Whether money is exchanged for sex or not seems almost irrelevant, since a lot of sex is ultimately transactional in nature, including within marriage. Transactional sex goes back to the very origin of our cultural evolution — which women engineered and controlled, according to anthropologist Chris Knight in his book Blood Relations. He credits women’s granting of sex in exchange for meat as the basis for establishing permanent home bases, a unique innovation that led to agriculture and civilization. By synchronizing menstruation, women were able to stay home (where it’s safer and easier) and compel men to go hunting and bring back meat to share before being allowed sexual relations. Knight amasses a wealth of evidence to support this view, and other research corroborates it. Taboos around menstruation originally represented women’s power over life, and men’s fear of that power. Ironically, the birth of agriculture gave rise to private property, giving men the means to overthrow women’s power by treating them as property along with the crops and livestock.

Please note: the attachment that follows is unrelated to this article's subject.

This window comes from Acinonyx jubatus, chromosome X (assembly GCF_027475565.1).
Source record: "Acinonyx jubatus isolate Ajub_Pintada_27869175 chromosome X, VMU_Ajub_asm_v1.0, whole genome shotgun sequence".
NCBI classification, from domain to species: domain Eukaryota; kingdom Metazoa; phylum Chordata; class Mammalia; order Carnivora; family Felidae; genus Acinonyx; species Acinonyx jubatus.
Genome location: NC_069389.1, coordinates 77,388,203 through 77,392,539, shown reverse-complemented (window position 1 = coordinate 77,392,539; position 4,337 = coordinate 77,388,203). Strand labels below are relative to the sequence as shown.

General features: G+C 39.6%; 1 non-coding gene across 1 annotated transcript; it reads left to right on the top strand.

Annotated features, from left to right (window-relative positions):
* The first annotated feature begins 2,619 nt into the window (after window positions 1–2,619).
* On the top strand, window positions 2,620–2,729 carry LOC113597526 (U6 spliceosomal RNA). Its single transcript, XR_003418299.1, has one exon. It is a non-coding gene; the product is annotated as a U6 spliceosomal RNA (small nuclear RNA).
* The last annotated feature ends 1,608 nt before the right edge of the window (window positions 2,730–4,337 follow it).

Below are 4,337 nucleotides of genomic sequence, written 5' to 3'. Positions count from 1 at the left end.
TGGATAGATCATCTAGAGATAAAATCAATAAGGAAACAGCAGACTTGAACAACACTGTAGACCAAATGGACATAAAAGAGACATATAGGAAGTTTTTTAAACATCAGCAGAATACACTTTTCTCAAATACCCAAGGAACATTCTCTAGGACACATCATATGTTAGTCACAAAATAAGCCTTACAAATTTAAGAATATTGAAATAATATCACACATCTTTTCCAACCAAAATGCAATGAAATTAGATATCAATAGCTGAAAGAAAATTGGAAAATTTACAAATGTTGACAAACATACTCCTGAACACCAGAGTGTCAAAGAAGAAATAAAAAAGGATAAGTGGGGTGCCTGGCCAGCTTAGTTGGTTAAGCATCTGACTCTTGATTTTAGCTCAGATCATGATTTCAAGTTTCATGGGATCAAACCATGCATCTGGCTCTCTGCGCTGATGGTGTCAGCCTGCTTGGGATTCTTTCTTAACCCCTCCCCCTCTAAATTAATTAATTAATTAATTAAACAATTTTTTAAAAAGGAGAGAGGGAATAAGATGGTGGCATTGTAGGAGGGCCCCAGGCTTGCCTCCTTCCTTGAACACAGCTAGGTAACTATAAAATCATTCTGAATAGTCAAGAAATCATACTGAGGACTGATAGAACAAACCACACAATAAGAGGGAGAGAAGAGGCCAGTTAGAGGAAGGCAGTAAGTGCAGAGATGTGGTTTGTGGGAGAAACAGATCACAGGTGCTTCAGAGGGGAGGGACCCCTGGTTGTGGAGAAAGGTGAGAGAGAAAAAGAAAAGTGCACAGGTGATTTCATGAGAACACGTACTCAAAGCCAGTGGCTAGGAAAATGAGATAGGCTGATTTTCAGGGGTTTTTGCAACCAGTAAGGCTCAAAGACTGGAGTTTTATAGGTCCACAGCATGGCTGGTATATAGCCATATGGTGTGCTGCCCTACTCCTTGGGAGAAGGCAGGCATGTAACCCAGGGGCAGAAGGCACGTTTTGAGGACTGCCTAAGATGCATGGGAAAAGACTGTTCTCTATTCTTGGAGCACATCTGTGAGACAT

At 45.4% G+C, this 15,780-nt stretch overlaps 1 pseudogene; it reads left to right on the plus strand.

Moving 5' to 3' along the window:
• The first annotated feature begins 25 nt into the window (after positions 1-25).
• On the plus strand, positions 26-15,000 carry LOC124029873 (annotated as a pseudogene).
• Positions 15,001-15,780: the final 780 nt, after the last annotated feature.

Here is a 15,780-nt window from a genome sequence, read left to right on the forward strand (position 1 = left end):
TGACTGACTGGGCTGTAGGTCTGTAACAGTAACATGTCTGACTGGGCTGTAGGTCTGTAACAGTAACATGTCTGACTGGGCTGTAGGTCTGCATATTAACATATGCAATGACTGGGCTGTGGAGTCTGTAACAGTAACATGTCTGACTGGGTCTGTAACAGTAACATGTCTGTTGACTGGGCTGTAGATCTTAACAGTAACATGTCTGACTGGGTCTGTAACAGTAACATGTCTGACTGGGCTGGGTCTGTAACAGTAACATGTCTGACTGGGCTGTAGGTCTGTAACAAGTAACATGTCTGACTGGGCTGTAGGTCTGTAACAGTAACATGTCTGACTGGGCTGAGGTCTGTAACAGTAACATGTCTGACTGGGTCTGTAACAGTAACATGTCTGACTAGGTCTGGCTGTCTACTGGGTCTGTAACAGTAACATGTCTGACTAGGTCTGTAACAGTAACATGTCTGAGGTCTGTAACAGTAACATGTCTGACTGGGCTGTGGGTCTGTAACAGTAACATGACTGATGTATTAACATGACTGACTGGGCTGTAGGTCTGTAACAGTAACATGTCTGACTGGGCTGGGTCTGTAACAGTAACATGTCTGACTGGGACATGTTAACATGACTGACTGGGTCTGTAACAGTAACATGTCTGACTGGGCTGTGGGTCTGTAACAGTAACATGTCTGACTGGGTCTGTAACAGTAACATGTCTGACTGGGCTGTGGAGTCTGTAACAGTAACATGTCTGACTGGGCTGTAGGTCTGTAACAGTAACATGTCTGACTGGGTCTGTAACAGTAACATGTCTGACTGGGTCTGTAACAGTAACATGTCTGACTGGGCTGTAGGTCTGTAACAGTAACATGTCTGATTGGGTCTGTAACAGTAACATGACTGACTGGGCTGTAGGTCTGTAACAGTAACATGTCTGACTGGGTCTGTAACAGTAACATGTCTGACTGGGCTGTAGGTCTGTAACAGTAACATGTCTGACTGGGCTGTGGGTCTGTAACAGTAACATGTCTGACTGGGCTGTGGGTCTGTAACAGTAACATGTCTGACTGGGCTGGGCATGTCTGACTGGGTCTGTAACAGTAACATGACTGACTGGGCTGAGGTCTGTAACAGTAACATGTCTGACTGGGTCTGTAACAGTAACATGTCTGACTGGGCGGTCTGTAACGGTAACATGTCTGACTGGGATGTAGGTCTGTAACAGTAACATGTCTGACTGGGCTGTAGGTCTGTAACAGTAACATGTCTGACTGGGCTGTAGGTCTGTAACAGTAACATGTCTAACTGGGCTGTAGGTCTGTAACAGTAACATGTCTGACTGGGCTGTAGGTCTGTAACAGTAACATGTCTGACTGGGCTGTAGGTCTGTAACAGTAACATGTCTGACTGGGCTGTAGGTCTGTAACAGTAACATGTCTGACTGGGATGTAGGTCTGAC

Some feminists may not take kindly to the idea that human culture was founded on a form of prostitution, but that would be a reflection of their own biases against it. If you posit instead that sex (and sex work) is a means of power that women have over men, and a positive expression of their sexuality and autonomy, then the perspective changes dramatically. I’ve often wondered — since feminist prohibitionists blame the patriarchy for prostitution, would it end if we managed to achieve an egalitarian world? My answer is no, since there will always be people who cannot obtain sex, and sex workers would likely enjoy influence and prestige in an egalitarian society. Our modern society’s negative attitudes towards promiscuous women are a legacy of patriarchy and the male need to guarantee paternity of children by controlling women’s sexual behaviour.
Nickie Roberts said in the foreword to her book Whores in History:
“I am wholeheartedly on the side of the unrepentant whore, the most maligned woman in history…in [this book she] speaks up to denounce and challenge her oppressors, and thereby overcome the centuries of lies, denial and stereotyping that have been her lot. Only when she is listened to by the rest of our society will women finally and irrevocably be able to end our division into Good Girls and Bad Girls.”
Joyce Arthur is a founding member of FIRST, a national feminist sex worker advocacy organization based in Vancouver that lobbies for the decriminalization of prostitution in Canada. She works as a technical writer and pro-choice activist.
Photo: Jenn Farr/Flickr